Wednesday, December 11, 2013
When to Give Up on Your First Book
It's time for me to shelve Sacred Fire and move on. This was an impossibly hard decision to make, and one I've been battling for years. I just can't keep pushing for this book. I got 85 rejections on this round of querying (that's not including the rejections I got from other rounds), and I had a total of six agents look at the book and say no.
My decision has nothing to do with the numbers, though. The truth is, I'm not going to pursue this book any further because I don't want to. I have zero desire to rewrite any of it. Other projects are more appealing to me. In the end, that's all that really matters.
At the last Historical Novel Society Conference, an agent said something that's been burned in my memory. I told her about my book, and I could tell right away she was unimpressed. Then she asked me how long I've been working on it. I told her six years. She gave me this look like I was the biggest fool on the planet. "Why?" she asked.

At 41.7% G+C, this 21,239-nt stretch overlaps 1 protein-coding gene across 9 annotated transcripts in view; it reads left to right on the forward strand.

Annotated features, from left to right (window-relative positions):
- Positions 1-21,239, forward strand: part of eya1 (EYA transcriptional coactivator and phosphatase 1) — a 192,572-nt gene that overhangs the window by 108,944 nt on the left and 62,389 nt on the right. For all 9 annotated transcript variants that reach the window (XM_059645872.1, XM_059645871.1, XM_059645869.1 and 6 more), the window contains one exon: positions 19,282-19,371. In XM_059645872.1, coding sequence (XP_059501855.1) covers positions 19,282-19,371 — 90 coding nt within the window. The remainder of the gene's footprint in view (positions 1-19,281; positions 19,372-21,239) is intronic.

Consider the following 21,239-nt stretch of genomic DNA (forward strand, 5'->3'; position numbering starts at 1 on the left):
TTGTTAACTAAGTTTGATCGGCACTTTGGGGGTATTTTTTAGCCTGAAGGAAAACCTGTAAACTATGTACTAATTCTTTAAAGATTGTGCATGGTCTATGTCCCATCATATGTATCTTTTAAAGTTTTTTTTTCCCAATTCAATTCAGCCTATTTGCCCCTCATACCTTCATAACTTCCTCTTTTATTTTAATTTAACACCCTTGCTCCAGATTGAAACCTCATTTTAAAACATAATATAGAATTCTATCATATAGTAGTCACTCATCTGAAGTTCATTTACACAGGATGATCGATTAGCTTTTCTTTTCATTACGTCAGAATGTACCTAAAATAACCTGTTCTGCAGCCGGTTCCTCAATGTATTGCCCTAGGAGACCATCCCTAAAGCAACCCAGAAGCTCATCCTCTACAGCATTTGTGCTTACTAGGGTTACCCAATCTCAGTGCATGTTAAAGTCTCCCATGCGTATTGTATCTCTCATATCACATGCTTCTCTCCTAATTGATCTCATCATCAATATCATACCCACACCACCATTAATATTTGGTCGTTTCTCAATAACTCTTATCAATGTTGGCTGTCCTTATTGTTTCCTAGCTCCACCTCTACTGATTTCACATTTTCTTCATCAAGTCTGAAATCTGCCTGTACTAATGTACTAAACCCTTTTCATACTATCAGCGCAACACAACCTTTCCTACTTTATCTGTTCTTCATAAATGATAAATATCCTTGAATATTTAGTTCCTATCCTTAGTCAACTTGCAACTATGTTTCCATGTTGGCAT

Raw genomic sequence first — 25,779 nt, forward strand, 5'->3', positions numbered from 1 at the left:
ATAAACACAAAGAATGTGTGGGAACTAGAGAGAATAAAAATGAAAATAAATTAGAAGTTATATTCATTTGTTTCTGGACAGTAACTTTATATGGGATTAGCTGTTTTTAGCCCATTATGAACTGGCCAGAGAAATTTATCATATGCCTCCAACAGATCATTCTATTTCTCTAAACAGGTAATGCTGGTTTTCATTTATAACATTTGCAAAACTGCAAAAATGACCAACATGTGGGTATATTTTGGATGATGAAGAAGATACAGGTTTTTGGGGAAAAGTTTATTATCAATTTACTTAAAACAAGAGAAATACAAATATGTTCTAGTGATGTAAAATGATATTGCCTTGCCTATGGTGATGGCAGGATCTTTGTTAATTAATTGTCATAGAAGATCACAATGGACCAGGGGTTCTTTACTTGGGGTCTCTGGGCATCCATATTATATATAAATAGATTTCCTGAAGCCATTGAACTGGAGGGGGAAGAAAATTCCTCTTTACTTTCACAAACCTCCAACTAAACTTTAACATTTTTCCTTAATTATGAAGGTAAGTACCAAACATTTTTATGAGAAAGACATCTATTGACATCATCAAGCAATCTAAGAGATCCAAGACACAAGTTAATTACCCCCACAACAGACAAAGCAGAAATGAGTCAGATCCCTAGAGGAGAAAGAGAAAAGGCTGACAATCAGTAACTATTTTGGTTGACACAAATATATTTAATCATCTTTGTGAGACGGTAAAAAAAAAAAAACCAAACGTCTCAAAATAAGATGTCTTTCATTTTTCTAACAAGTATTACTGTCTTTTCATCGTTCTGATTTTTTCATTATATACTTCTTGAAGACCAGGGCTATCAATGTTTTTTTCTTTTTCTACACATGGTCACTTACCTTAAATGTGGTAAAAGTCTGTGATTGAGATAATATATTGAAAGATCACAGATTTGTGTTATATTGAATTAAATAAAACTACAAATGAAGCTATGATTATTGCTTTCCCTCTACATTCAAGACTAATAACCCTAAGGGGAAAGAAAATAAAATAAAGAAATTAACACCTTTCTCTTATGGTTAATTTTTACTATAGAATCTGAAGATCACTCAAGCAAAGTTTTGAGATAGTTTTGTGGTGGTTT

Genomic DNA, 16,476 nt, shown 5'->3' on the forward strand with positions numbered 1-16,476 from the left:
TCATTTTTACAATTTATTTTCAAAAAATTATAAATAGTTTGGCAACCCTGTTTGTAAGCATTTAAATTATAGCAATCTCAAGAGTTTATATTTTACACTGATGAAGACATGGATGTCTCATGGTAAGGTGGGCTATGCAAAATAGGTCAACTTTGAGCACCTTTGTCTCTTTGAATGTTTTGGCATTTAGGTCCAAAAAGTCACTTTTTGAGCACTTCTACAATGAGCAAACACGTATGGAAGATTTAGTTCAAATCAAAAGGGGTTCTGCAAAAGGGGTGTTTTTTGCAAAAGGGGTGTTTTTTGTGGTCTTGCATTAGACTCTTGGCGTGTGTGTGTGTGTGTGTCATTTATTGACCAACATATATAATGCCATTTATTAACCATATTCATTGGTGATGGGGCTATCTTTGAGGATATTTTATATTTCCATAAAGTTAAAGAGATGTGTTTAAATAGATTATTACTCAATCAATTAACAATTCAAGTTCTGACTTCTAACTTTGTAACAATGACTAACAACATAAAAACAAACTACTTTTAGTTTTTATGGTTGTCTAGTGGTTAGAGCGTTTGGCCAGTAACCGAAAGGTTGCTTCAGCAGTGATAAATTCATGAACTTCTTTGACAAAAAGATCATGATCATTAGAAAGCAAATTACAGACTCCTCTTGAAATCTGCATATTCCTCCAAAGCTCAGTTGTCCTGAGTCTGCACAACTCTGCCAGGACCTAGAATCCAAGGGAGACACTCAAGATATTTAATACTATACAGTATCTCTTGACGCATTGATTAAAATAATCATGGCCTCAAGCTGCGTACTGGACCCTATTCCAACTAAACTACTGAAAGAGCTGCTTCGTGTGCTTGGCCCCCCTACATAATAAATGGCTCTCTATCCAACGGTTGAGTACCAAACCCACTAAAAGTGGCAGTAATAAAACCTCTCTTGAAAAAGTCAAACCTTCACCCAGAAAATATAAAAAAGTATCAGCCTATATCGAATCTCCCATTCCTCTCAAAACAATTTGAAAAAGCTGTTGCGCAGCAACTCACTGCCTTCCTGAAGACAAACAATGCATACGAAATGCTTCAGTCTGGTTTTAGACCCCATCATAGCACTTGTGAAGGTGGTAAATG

The question caught me completely by surprise. Because of the American Dream, I wanted to say. Because you can do anything you set your mind to. Because you should never give up. Because if at first you don't succeed, try, try again. Isn't that what you're supposed to do?
Once I read a blog article where the author talked about when to shelve your first book and move on to the second. She said many of her friends regretted how much time they spent trying to make their first manuscript work, but none of them regretted putting it away to start a new novel.
For a long time, I've asked myself if I would eventually regret putting so much work into Sacred Fire. I'm not sure if I have any regrets. All I know for sure is I won't regret moving on to my second.
Maybe I'll pick it up again someday, perhaps when the market wants Ancient Rome or after I've made a name for myself with a different novel. Until then, up on the shelf it goes.